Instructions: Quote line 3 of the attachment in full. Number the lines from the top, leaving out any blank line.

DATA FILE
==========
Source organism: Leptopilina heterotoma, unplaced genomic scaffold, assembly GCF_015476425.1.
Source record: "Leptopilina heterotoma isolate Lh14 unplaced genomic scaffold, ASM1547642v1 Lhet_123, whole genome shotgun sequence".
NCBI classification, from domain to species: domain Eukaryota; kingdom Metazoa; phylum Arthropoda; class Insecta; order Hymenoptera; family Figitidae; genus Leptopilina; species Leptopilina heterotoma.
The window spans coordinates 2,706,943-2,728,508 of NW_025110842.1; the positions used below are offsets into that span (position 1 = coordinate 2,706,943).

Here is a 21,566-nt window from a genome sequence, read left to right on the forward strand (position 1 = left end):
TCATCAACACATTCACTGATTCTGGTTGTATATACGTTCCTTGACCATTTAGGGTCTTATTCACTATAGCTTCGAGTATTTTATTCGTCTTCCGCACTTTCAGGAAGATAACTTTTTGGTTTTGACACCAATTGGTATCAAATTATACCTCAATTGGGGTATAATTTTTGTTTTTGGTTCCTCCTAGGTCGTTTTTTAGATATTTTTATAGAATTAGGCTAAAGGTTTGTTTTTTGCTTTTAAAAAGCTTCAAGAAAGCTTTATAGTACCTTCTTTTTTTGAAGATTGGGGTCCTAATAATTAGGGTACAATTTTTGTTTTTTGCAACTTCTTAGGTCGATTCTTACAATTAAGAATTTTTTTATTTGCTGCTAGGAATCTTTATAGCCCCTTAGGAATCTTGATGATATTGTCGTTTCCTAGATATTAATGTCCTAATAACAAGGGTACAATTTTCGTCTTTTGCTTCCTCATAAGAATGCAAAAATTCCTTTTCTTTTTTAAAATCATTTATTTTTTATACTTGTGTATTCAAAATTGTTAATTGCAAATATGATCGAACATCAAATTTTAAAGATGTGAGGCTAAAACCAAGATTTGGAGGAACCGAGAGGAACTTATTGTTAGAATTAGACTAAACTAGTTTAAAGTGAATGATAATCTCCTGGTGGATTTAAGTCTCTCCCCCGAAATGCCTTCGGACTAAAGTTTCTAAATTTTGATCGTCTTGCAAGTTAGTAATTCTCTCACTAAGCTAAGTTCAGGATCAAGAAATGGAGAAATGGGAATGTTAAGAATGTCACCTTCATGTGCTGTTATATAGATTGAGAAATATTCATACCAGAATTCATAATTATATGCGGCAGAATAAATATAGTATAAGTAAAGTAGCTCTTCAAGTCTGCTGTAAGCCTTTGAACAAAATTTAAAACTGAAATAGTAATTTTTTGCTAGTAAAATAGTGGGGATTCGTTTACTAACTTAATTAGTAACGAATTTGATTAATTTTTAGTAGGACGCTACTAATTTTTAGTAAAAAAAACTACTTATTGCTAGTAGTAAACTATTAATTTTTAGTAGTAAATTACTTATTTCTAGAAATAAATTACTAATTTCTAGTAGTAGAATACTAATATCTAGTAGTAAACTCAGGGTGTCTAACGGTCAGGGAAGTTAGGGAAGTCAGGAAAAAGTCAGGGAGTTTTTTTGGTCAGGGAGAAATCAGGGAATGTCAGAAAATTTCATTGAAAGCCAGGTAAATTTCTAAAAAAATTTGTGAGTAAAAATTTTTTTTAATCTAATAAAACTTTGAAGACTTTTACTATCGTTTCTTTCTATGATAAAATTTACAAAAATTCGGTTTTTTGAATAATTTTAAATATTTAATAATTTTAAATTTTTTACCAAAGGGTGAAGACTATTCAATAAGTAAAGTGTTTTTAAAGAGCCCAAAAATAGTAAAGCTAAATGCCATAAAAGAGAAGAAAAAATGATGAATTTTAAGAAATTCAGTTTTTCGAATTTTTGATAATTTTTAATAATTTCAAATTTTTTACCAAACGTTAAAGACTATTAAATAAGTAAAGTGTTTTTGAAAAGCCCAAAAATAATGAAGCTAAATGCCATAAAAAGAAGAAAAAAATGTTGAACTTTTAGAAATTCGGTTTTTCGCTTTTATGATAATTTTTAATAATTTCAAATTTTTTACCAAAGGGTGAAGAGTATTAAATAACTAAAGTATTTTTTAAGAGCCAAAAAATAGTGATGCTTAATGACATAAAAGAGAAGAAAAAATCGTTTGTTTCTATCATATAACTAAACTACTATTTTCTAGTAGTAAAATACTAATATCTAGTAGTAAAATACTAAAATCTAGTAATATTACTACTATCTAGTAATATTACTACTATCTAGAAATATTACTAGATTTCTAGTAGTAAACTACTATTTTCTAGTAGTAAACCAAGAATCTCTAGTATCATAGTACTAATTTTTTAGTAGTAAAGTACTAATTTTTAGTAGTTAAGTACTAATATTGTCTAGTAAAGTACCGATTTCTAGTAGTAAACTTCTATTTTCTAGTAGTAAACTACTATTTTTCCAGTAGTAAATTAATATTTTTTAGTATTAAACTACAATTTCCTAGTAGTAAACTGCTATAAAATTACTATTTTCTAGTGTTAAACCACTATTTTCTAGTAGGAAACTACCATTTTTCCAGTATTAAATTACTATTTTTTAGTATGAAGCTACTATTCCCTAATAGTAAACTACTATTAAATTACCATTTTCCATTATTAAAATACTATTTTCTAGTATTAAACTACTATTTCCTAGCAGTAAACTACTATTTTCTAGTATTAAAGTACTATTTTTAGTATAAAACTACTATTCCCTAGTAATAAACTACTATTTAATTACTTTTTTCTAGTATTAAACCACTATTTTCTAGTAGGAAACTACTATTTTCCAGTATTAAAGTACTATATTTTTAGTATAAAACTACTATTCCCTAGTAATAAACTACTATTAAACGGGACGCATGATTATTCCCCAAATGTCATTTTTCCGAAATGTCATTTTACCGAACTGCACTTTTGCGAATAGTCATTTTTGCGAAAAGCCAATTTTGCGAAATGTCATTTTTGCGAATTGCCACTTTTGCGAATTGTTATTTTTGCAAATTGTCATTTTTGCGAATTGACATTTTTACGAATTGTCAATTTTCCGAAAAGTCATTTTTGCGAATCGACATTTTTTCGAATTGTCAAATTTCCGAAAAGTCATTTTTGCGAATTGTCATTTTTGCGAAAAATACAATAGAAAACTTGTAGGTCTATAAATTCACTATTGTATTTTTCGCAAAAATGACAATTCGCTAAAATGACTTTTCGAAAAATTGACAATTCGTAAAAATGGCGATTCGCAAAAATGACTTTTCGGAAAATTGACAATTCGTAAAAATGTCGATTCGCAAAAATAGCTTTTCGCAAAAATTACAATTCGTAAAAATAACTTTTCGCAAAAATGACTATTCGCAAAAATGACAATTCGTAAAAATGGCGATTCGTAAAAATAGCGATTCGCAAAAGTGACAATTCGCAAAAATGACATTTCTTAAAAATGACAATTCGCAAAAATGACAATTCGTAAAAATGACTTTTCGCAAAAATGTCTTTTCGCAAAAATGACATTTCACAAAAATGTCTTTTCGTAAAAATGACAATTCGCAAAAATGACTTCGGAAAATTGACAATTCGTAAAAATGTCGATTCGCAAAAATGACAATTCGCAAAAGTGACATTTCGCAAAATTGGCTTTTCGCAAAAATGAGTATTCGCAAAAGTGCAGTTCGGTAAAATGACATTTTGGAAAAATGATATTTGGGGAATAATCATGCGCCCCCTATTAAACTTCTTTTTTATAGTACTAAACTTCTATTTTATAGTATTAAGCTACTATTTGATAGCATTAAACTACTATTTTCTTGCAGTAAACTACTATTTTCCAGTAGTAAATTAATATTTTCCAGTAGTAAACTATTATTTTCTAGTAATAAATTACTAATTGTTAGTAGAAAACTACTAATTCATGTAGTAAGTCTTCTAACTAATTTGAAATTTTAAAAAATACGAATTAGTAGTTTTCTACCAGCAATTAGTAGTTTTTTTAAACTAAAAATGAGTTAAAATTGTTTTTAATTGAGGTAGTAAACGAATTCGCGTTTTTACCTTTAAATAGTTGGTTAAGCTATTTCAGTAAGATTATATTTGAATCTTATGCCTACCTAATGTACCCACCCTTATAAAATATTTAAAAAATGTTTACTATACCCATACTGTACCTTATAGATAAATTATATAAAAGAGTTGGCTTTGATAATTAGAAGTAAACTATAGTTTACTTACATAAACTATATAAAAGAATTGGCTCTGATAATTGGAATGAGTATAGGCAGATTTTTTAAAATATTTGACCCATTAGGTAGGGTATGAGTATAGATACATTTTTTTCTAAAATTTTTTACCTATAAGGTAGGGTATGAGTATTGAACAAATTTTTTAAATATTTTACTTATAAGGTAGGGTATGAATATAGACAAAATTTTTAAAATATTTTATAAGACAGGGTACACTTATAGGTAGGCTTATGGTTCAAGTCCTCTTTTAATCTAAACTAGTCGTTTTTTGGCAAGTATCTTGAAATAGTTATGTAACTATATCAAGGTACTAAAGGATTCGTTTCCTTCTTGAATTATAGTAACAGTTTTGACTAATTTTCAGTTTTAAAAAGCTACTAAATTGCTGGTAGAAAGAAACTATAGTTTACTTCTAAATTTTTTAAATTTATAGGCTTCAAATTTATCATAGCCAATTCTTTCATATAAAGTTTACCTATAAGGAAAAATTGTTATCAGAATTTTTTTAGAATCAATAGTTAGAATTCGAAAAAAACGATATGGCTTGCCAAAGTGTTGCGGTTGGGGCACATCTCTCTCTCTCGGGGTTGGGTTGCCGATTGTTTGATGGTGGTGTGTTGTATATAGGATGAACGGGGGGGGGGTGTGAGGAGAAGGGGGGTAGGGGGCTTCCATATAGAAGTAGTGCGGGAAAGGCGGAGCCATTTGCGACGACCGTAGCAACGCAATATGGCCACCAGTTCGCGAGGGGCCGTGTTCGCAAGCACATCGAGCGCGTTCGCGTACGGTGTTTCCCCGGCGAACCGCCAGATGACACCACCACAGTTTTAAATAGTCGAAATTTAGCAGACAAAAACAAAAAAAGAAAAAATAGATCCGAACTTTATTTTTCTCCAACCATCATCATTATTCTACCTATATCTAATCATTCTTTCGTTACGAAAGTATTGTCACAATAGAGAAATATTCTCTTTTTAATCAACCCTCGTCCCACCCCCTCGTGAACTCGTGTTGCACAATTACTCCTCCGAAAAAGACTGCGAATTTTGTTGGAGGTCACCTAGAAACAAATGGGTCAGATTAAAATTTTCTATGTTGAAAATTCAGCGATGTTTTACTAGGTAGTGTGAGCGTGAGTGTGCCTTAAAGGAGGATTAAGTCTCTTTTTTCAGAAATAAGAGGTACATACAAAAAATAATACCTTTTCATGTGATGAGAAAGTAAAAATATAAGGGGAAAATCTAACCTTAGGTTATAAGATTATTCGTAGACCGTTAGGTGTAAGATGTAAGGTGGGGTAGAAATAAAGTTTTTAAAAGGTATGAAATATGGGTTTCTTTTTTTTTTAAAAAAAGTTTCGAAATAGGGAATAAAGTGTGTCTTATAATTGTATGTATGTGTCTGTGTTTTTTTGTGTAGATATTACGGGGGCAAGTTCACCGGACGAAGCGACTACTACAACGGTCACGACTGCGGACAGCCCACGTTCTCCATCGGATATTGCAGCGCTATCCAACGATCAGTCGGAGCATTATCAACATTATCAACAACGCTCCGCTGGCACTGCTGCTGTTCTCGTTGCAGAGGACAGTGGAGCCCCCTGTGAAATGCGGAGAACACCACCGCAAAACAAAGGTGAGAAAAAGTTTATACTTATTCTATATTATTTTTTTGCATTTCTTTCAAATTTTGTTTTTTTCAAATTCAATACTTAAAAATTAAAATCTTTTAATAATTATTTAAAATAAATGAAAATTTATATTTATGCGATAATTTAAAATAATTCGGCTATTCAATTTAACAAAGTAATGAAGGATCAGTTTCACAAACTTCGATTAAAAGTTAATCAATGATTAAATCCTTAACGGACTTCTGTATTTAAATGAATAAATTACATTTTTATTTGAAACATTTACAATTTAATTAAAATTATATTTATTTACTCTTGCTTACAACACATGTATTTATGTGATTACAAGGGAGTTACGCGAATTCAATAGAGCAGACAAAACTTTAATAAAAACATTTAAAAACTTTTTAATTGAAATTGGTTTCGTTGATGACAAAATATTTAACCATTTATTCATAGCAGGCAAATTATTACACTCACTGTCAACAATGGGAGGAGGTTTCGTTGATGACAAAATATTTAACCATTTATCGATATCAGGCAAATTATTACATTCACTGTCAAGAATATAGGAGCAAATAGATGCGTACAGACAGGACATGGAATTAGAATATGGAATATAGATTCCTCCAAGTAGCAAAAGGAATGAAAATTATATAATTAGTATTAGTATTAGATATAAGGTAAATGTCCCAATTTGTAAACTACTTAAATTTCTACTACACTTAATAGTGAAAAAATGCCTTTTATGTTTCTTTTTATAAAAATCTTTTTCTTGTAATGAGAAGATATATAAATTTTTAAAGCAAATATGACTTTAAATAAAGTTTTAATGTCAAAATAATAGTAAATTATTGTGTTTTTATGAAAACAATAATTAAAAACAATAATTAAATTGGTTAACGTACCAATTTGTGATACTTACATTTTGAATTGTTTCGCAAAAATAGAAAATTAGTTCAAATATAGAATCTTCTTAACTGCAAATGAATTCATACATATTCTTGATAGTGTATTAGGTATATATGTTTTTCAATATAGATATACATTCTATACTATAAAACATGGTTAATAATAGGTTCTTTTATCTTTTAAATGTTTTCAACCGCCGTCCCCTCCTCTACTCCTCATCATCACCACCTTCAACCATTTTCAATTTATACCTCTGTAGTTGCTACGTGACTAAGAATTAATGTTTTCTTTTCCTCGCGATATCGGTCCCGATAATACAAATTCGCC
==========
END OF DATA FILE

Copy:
NCBI classification, from domain to species: domain Eukaryota; kingdom Metazoa; phylum Arthropoda; class Insecta; order Hymenoptera; family Figitidae; genus Leptopilina; species Leptopilina heterotoma.